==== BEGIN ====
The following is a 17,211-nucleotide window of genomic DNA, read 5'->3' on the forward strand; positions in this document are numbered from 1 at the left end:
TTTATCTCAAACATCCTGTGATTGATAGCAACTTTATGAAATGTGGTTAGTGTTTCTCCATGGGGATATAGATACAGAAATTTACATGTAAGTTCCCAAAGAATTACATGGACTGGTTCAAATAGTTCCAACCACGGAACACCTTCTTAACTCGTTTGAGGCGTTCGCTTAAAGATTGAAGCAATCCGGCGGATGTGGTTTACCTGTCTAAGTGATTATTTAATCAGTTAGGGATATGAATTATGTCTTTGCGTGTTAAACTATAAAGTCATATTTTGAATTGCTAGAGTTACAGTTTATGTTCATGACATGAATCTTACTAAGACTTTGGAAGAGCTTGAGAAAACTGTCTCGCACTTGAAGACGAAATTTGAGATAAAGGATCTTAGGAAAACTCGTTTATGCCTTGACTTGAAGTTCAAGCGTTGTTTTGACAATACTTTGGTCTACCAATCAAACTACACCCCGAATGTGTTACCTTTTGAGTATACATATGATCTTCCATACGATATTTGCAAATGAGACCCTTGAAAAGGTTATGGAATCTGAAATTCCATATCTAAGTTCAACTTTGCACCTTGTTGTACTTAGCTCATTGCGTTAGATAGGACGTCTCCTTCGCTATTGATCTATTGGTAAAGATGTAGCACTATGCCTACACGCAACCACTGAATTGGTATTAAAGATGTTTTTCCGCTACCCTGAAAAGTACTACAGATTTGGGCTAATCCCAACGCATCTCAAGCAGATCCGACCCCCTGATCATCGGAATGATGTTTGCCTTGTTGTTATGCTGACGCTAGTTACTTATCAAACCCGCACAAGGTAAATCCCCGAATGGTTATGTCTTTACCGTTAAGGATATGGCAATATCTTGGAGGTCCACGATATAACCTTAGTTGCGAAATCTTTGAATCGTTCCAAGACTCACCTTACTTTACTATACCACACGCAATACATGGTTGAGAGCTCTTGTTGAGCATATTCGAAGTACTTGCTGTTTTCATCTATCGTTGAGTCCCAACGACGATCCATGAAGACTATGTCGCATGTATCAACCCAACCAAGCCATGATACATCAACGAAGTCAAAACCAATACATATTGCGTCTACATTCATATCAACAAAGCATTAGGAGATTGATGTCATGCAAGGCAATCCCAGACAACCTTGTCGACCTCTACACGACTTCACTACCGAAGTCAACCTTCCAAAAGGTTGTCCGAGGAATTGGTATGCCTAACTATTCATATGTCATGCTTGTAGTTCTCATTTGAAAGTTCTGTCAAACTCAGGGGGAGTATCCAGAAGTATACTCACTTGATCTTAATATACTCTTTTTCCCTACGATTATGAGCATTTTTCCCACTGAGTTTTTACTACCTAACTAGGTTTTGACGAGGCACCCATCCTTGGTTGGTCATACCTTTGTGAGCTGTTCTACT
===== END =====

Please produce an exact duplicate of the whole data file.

The following is a 17,211-nucleotide window of genomic DNA, read 5'->3' on the forward strand; positions in this document are numbered from 1 at the left end:
TTTATCTCAAACATCCTGTGATTGATAGCAACTTTATGAAATGTGGTTAGTGTTTCTCCATGGGGATATAGATACAGAAATTTACATGTAAGTTCCCAAAGAATTACATGGACTGGTTCAAATAGTTCCAACCACGGAACACCTTCTTAACTCGTTTGAGGCGTTCGCTTAAAGATTGAAGCAATCCGGCGGATGTGGTTTACCTGTCTAAGTGATTATTTAATCAGTTAGGGATATGAATTATGTCTTTGCGTGTTAAACTATAAAGTCATATTTTGAATTGCTAGAGTTACAGTTTATGTTCATGACATGAATCTTACTAAGACTTTGGAAGAGCTTGAGAAAACTGTCTCGCACTTGAAGACGAAATTTGAGATAAAGGATCTTAGGAAAACTCGTTTATGCCTTGACTTGAAGTTCAAGCGTTGTTTTGACAATACTTTGGTCTACCAATCAAACTACACCCCGAATGTGTTACCTTTTGAGTATACATATGATCTTCCATACGATATTTGCAAATGAGACCCTTGAAAAGGTTATGGAATCTGAAATTCCATATCTAAGTTCAACTTTGCACCTTGTTGTACTTAGCTCATTGCGTTAGATAGGACGTCTCCTTCGCTATTGATCTATTGGTAAAGATGTAGCACTATGCCTACACGCAACCACTGAATTGGTATTAAAGATGTTTTTCCGCTACCCTGAAAAGTACTACAGATTTGGGCTAATCCCAACGCATCTCAAGCAGATCCGACCCCCTGATCATCGGAATGATGTTTGCCTTGTTGTTATGCTGACGCTAGTTACTTATCAAACCCGCACAAGGTAAATCCCCGAATGGTTATGTCTTTACCGTTAAGGATATGGCAATATCTTGGAGGTCCACGATATAACCTTAGTTGCGAAATCTTTGAATCGTTCCAAGACTCACCTTACTTTACTATACCACACGCAATACATGGTTGAGAGCTCTTGTTGAGCATATTCGAAGTACTTGCTGTTTTCATCTATCGTTGAGTCCCAACGACGATCCATGAAGACTATGTCGCATGTATCAACCCAACCAAGCCATGATACATCAACGAAGTCAAAACCAATACATATTGCGTCTACATTCATATCAACAAAGCATTAGGAGATTGATGTCATGCAAGGCAATCCCAGACAACCTTGTCGACCTCTACACGACTTCACTACCGAAGTCAACCTTCCAAAAGGTTGTCCGAGGAATTGGTATGCCTAACTATTCATATGTCATGCTTGTAGTTCTCATTTGAAAGTTCTGTCAAACTCAGGGGGAGTATCCAGAAGTATACTCACTTGATCTTAATATACTCTTTTTCCCTACGATTATGAGCATTTTTCCCACTGAGTTTTTACTACCTAACTAGGTTTTGACGAGGCACCCATCCTTGGTTGGTCATACCTTTGTGAGCTGTTCTACT